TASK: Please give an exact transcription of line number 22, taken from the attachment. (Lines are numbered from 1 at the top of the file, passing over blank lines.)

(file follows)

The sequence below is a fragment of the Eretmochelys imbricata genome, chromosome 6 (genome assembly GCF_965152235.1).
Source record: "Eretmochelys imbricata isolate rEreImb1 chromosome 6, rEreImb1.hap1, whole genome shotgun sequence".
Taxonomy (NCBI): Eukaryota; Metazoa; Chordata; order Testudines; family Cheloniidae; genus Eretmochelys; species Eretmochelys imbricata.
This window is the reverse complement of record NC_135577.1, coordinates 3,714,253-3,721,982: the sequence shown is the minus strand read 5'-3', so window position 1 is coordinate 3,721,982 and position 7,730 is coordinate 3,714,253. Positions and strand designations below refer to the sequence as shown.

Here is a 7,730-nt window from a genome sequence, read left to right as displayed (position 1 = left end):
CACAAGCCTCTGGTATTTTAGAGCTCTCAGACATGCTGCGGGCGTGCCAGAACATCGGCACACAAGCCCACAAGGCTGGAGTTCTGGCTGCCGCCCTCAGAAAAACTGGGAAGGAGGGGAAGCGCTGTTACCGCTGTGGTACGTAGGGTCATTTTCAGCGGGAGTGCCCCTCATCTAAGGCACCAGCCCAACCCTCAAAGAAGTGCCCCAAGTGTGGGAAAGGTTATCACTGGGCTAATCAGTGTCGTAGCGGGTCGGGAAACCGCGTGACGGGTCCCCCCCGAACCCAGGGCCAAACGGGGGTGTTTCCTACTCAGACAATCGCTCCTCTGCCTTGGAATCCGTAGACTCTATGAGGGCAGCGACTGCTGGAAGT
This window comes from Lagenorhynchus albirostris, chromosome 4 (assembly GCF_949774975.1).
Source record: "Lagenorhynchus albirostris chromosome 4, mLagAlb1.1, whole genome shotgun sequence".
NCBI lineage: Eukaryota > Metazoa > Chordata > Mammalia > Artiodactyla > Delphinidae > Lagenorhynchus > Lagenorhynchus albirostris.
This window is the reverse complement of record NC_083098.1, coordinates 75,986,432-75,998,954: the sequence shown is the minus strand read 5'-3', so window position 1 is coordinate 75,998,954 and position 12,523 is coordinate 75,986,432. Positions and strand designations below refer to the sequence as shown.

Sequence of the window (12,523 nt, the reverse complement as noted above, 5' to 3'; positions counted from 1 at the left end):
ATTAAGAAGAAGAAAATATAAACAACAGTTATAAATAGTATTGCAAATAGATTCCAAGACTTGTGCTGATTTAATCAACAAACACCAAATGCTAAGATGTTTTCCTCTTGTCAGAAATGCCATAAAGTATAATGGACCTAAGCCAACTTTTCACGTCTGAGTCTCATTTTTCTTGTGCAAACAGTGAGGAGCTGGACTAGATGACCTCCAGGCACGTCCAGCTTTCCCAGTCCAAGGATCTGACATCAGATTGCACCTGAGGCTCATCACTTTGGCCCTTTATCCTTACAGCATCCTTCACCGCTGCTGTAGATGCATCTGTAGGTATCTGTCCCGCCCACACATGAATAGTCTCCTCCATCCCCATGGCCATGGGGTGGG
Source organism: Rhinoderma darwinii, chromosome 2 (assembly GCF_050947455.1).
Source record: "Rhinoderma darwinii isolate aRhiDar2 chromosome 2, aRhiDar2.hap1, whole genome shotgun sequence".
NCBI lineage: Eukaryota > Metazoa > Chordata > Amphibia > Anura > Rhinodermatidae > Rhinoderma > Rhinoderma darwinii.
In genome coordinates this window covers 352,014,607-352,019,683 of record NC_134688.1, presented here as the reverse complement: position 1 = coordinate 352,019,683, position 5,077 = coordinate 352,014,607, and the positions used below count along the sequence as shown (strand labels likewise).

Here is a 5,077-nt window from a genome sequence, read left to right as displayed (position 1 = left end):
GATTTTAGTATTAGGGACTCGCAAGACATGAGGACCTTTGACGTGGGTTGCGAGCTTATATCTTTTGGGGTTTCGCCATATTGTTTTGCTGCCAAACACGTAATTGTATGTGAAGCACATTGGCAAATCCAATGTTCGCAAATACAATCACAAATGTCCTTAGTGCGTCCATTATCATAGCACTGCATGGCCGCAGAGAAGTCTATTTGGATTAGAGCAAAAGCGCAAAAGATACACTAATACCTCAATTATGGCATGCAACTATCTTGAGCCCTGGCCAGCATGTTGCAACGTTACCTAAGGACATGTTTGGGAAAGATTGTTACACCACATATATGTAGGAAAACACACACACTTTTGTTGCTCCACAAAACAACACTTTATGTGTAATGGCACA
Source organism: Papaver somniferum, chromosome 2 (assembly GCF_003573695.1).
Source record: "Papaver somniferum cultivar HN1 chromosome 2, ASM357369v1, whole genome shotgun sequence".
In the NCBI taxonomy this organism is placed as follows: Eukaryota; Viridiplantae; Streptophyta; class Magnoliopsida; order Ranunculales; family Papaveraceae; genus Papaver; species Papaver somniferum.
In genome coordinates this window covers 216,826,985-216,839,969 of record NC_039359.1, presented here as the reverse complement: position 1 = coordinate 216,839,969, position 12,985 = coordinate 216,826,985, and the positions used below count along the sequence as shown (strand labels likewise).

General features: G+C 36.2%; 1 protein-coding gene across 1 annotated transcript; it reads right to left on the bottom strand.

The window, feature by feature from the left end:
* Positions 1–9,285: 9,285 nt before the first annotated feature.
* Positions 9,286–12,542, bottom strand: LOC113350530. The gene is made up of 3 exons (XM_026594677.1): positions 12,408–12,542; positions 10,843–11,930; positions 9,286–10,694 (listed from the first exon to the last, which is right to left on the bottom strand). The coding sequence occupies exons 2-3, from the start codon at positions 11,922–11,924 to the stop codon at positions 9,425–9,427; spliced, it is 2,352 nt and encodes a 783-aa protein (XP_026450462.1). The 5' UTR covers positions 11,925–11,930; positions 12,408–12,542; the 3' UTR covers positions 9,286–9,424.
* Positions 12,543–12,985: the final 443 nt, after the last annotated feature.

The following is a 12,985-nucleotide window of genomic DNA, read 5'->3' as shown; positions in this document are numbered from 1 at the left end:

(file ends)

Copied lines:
In genome coordinates this window covers 216,826,985-216,839,969 of record NC_039359.1, presented here as the reverse complement: position 1 = coordinate 216,839,969, position 12,985 = coordinate 216,826,985, and the positions used below count along the sequence as shown (strand labels likewise).